Why is Thomson Reuters GFMS Predicting a $7,073 Incentive Copper Price?

Why is Thomson Reuters GFMS Predicting a $7,703 Incentive Copper Price?

Last week, Resource Investing News shared thoughts on the copper price from Bruce Alway, base metals mining manager at GFMS.

In its annual Copper Survey, Thomson Reuters GFMS isn't overly optimistic for the metal in the near term, and predicts that the copper price will average $5,795 per tonne for 2015, or 12 percent lower than last year.

However, the incentive price — or the price needed to incentivize new mine development — is anticipated to be much higher, at $7,073 per tonne. Alway said that the red metal could rise to that level in the next two to three years.

Why the high price?

Explaining that prediction, Alway drew attention to the "time lag" between when prices rise, investment increases and new mines come online. "Obviously there's a near-term growth in supply because new mines take four, five, six years to bring onstream," he said, suggesting that the space is now halfway through the effects of a price run up.

However, with the low copper price, the market is now seeing the opposite effect. "For the last two years, the incentive price has been higher than the copper price, so there's no incentive to build new mines," Alway said. "If you look after 2018, there's not much [supply] coming on."

That low price scenario is due to a number of factors, not least of which is weakening demand growth from China. However, Alway believes it's mostly a glut of supply coming online that's driving things.

In any case, the scenario puts the market in a bit of a bind. Alway stated that some larger copper-mining companies, such as Codelco and Southern Copper (NYSE:SCCO), can and are investing "counter cyclically" — in other words, investing more in development while the copper price is still low.

However, most companies have a difficult time convincing investors to allow large amounts of capital to be sunk into new development when metals prices are low.

Difficult predictions for a cyclical market

Those points raise the question of why, in a cyclical market, copper companies are interested in moving forward with projects that are only economic at high prices, or when the cycle is at its top. Speaking to the large amount of investment in projects several years ago, Alway suggested that it's always difficult to predict what will happen in the market years in advance.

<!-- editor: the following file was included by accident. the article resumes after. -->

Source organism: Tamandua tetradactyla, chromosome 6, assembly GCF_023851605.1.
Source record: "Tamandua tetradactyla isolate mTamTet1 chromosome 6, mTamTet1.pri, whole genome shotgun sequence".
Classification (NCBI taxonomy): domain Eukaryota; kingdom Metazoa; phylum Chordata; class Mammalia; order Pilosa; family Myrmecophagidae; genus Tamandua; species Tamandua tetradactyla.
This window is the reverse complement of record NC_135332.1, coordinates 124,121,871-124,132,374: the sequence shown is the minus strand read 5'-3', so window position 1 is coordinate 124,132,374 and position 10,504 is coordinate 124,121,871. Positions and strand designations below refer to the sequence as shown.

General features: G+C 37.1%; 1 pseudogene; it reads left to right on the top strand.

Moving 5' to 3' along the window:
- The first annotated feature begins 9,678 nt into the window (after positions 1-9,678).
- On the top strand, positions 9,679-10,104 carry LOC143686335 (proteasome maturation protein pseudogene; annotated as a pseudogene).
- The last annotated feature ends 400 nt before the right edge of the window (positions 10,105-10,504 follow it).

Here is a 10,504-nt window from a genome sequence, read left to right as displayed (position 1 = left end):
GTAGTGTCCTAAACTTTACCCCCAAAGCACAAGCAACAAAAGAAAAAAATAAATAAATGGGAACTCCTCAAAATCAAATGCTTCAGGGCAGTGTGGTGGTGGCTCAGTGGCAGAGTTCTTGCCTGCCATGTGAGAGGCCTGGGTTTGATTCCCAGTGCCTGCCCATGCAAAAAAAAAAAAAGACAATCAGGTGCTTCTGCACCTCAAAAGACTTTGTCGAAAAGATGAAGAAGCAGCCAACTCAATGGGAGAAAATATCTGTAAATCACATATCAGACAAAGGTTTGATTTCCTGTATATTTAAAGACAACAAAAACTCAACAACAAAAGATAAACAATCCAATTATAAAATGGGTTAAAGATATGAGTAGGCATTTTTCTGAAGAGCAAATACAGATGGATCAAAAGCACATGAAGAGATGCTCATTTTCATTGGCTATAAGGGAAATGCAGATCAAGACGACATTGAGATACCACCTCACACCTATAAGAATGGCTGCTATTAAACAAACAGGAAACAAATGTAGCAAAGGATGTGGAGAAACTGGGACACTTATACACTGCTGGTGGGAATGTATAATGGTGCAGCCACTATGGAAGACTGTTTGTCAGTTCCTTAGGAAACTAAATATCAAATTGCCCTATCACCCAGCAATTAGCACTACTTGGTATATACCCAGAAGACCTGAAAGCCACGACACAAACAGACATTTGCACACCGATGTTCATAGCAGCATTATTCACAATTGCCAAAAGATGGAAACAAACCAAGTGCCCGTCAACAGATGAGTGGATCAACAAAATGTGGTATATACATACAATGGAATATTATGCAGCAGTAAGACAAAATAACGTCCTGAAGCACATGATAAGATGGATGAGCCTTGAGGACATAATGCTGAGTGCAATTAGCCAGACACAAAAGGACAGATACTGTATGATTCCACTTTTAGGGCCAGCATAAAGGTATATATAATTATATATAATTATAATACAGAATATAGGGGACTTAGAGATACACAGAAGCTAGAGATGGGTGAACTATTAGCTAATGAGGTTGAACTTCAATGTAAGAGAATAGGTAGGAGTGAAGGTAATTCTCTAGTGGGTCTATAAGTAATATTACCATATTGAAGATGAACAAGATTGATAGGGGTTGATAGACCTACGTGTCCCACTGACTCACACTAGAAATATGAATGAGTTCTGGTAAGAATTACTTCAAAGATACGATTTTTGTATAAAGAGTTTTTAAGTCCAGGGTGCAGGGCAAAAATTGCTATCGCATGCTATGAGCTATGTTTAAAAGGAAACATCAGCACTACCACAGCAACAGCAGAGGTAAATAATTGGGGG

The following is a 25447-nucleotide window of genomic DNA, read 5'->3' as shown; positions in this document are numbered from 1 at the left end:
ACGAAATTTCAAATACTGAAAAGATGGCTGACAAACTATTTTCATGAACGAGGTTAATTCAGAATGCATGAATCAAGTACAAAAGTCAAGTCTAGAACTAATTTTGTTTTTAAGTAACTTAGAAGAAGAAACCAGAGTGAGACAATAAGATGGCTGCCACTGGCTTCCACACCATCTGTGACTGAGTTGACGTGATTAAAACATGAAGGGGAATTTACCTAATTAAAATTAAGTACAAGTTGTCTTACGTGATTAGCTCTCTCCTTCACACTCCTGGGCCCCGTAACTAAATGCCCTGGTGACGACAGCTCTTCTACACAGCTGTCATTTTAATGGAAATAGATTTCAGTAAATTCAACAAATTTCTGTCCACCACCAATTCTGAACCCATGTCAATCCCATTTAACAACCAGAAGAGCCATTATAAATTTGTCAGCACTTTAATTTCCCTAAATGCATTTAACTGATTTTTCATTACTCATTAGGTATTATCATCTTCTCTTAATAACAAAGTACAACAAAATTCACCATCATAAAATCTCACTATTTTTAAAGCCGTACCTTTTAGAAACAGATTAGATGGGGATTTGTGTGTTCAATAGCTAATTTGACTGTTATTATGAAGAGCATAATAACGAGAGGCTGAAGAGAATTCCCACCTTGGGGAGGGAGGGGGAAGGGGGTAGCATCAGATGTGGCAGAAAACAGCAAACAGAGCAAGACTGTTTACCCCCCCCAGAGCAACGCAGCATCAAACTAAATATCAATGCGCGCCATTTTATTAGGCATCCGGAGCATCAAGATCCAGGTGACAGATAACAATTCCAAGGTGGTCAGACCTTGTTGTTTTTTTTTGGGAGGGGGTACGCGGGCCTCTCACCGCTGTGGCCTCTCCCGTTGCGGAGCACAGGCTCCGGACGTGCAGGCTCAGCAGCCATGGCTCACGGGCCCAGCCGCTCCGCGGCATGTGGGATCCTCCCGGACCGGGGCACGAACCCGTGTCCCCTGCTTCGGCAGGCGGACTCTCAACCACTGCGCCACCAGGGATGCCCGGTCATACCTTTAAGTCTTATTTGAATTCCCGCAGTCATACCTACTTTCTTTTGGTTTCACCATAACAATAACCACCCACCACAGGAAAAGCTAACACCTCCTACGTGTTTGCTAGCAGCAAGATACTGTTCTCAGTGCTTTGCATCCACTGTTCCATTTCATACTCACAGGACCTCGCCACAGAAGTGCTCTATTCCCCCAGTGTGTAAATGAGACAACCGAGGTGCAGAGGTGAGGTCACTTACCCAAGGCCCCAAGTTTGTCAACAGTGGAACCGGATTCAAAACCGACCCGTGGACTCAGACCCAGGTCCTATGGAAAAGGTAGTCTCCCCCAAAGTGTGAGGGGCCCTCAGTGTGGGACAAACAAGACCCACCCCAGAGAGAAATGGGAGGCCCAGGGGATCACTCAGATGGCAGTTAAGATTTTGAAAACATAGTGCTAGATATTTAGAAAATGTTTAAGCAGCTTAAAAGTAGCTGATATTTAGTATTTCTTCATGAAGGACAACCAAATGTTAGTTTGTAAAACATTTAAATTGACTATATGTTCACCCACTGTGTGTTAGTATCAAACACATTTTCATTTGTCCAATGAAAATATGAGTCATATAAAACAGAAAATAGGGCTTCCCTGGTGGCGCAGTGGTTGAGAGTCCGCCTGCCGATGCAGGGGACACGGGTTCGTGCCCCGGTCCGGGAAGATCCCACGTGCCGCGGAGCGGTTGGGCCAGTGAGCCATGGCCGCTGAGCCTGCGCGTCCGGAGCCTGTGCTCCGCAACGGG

"At the time, 10 to eight years ago, this looked like a supercycle that was never going to end," he explained. "All the analysts were bullish, metals prices were only moving one way, you had China obviously growing in terms of the infrastructure build and you had lots of graphs showing that [for] all of the BRICs, the metal intensity on a per-capita basis was very low."

In other words, if countries such as Brazil and India were to follow China's growth path, there would have been an endless supercycle.

"You can say producers got it wrong, but these are long lead times. It's hard to predict," Alway stated.

Rising costs and grassroots exploration

Beyond that, he added that it's simply becoming more difficult to build new mines.

"When you think about it, the capital [intensity] for projects is actually going up, not down," he said, explaining that arguably "the best projects have already been developed." For example, projects being built in new and sometimes remote locations require big, expensive infrastructure builds.

Certainly, Alway agrees that part of the problem is a relative lack of grassroots exploration. "Within the known copper belts, a lot of the best assets have been developed," he said, noting that the cheapest, easiest-to-find assets in known areas have largely already been found. Those still in the ground tend to be larger, low-grade projects that are inherently more capital intensive.

In the same vein, he noted that the average grade for copper mines has dropped dramatically. There's also an increasing number of projects being developed despite more complex mineralogy, such as high levels of arsenic.

"In broad terms, if you don't spend money on grassroots exploration, you won't find the next big copper province," Alway said.

Time will tell

To be sure, the copper price has a big jump to make if it's to close the gap between the current price and the incentive price for new supply. Alway doesn't see the $7,073 incentive price predicted by Thomson Reuters GFMS coming down in the next few years either, and is calling for copper to average $6,600 per tonne in 2016 and $7,500 in 2017.

Certainly, the copper price has seen a bit of a spike in recent weeks, getting closer to $3 per pound than it's been all year. While Alway is still predicting more downside for copper before its price rises later in 2015, it's fair to say there's hope on the horizon for copper bulls.

For more information or to download a copy of the survey, visit Thomson Reuters GFMS Annual Surveys.

 

Securities Disclosure: I, Teresa Matich, hold no direct investment interest in any company mentioned in this article.

Editorial Disclosure: The Investing News Network does not guarantee the accuracy or thoroughness of the information reported in the interviews it conducts. The opinions expressed in these interviews do not reflect the opinions of the Investing News Network and do not constitute investment advice. All readers are encouraged to perform their own due diligence.

Related reading:

Bruce Alway of Thomson Reuters GFMS Talks Copper Prices

Morgan Stanley Copper Price Outlook

Cormarck Securities Staying Bullish on Copper

Why is Thomson Reuters GFMS Predicting a $7,073 Incentive Copper Price? from Copper Investing News

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